by Jim Phillips
Bellringers and freemasons have mingled together over many centuries and indeed many ringers have become freemasons. An example of this mixing occurred during the civil war when in 1643 a well known ringer and Royalist of his day, William, the Second Lord Brereton, fled with his family to the garrisoned Biddulph Hall, Staffordshire following his defeat at the battle of Nantwich. Also holed up in Biddulph Hall was a budding young lawyer and fellow Royalist Elias Ashmole (born Lichfield 1617) who later became the most well known freemason of all. Biddulph Hall was thought to be a centre for freemasons in those days. The Hall was under siege from the Parliamentarian forces led by Lord Brereton’s cousin Sir William Brereton of the Malpas family line. The siege lasted some three months before the Parliamentarian forces brought up ‘Roaring Meg’ a mighty cannon from Stafford that reduced the Hall to ruins and brought about the surrender of the Royalists. The holes made by this huge cannon can be seen to this day punched into the walls of the ruined Hall. In 1682 Elias Ashmole attended a meeting At Masons Hall, London that stood in Masons Avenue off Basinghall Street opposite Ye Old Dr Butlers Head a favourite watering hole for ringers in recent years.
The ‘Goose and Gridiron’, St Paul’s Churchyard in the City of London was also a well-known meeting place for freemasons and ringers. This alehouse was the home of the first of the four old lodges that met to establish The Grand Lodge of England in June 1717. A set of handbells was kept at the alehouse in Victorian times and handbell peals were rung there.
The first peal with a band consisting entirely of freemasons was rung at St Clement Danes, London on December 4th 1919 to celebrate Peace and the conclusion of the Great War. A handsome peal board at Colerne, Wiltshire records another Masonic peal in which the Rev. F Llewellyn Edwards took part. All the Masonic peals rung are recorded in a peal book held at the headquarters of freemasonry in Great Queen Street, London. This magnificent art deco building is freely open to the public as is the library and museum. There are five tours a day to show you around the building.
First peal ever rung by Freemasons was rung at St Clement Danes on December 4th 1919.
5003 Grandsire Caters.
Ringers left to right Canon G.F.Coleridge, Rev C.W.O.Jenkyn, W.H.Hollier, J.H.B.Hesse, E.Bishop, A.A.Hughes, J.H.Shepherd, G.R.Fardon (cond), W.H.Judd, H.Argyle.
There were attempts in the 1920s and 1930s to form a Lodge of and for bellringers but these had been unsuccessful, and it was not until 1973 that further attempts were made to form such a Lodge. These were successful and so the late Lord Rathcreedan consecrated The Clavis Lodge at Oxford on October 12th 1974. The founding members of Clavis came from all corners of the country, so it was necessary to have a central location to make travelling easier for the members. The Lodge was founded by, and is intended primarily as a Lodge for Campanologists. The name Clavis was chosen as it means key (“Clavis Campanalogia” is a book on change ringing first published in 1788) and the name also occurs on a Masonic jewel. The Lodge meets twice a year at Oxford in April and October, whilst the June meeting is usually held in the area from whence the Master of the year originates.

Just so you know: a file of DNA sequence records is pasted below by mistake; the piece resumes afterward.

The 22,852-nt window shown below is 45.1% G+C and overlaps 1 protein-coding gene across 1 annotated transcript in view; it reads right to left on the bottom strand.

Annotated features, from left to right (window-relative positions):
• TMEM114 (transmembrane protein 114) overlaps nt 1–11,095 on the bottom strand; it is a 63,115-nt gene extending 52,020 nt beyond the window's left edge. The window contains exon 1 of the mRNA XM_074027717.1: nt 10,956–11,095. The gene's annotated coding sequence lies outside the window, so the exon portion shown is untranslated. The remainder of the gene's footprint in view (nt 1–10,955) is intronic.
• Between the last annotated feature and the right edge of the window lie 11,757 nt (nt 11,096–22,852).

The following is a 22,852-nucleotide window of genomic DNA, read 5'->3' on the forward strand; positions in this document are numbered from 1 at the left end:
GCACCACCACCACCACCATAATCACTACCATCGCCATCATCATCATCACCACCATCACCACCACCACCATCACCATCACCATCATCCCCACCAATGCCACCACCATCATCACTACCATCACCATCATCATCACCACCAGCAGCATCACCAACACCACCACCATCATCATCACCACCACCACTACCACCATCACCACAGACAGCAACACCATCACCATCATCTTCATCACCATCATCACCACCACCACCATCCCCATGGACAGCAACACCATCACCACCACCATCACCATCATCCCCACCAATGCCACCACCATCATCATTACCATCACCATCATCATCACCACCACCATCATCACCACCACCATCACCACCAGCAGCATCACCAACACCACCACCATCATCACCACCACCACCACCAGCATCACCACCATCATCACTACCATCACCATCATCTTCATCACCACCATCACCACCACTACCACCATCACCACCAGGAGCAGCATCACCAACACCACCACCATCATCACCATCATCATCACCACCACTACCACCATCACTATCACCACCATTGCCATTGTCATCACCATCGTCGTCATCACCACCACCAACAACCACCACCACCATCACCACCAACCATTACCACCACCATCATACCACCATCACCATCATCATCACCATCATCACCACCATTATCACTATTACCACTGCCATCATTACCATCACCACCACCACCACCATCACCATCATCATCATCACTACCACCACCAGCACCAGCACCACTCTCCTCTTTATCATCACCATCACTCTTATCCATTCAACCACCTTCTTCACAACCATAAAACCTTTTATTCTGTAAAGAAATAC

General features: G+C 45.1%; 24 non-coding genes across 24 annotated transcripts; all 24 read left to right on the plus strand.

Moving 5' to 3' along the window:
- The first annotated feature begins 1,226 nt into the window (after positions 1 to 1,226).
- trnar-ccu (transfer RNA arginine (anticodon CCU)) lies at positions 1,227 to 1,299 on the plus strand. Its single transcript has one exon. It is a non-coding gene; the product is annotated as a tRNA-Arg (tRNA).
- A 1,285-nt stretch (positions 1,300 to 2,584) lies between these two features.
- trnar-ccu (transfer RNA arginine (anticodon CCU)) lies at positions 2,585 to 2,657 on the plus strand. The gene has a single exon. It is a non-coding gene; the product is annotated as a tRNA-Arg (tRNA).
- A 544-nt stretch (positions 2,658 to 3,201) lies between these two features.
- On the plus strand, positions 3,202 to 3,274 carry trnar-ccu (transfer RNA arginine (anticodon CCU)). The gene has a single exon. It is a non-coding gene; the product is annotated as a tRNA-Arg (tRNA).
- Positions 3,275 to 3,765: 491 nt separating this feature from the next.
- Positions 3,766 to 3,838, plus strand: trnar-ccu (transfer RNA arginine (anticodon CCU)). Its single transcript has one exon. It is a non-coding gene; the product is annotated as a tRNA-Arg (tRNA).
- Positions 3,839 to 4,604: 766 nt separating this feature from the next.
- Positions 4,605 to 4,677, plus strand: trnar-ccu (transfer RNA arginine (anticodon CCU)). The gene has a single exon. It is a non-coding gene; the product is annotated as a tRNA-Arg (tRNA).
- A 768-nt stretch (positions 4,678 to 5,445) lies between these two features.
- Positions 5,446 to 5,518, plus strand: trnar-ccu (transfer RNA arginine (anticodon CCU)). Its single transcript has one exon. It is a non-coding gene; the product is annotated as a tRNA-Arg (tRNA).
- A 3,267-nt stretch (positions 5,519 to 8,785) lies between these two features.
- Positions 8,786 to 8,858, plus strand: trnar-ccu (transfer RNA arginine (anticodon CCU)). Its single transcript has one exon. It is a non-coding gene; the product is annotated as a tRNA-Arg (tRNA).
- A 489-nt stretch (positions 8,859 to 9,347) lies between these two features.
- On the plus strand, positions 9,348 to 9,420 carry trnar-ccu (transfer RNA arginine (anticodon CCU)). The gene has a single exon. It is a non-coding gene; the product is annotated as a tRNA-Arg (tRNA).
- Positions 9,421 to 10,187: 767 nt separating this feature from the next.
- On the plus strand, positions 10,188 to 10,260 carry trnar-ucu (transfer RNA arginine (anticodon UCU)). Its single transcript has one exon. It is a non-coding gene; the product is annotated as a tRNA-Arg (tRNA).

The Lodge Banner is quite remarkable and was beautifully executed by Pamela Jones with the Oxford skyline being worked in thousands of individual stitches taking well over 100 hours to complete. The gold embroidery is of Jap gold thread, which itself is of gold leaf over a silk base. The five small bells hung from the bottom of the banner are tuned and were the gift of Bill Theobald the first Junior Warden of the Lodge. The bell depicted on the banner was copied from an original photograph of Great Tom of Oxford as it appeared before re-hanging, complete with its massive wooden headstock and wrought iron fittings. The border on the left of the banner is Oxfordshire Surprise Major that on the right being Oxford Treble Bob Major and that across the base is Kent Treble Bob Major
Freemasons practise charity and care for others. By way of example, last year the Grand Charity agreed a grant of one million pounds to Ovarian Cancer Action to fund research relating to the treatment of this distressing illness. There were numerous grants to other organisations.
I have spent many happy hours with the Clavis Lodge whose membership ranges from those who have just learned to handle a rope, call change ringers and method ringers from doubles and minor to surprise maximus and everything else in between. I have also attended meetings of other lodges countrywide and have always received a hearty welcome. Those who would like more information regarding freemasonry should go the web site of The United Grand Lodge Of England www.ugle.org.uk.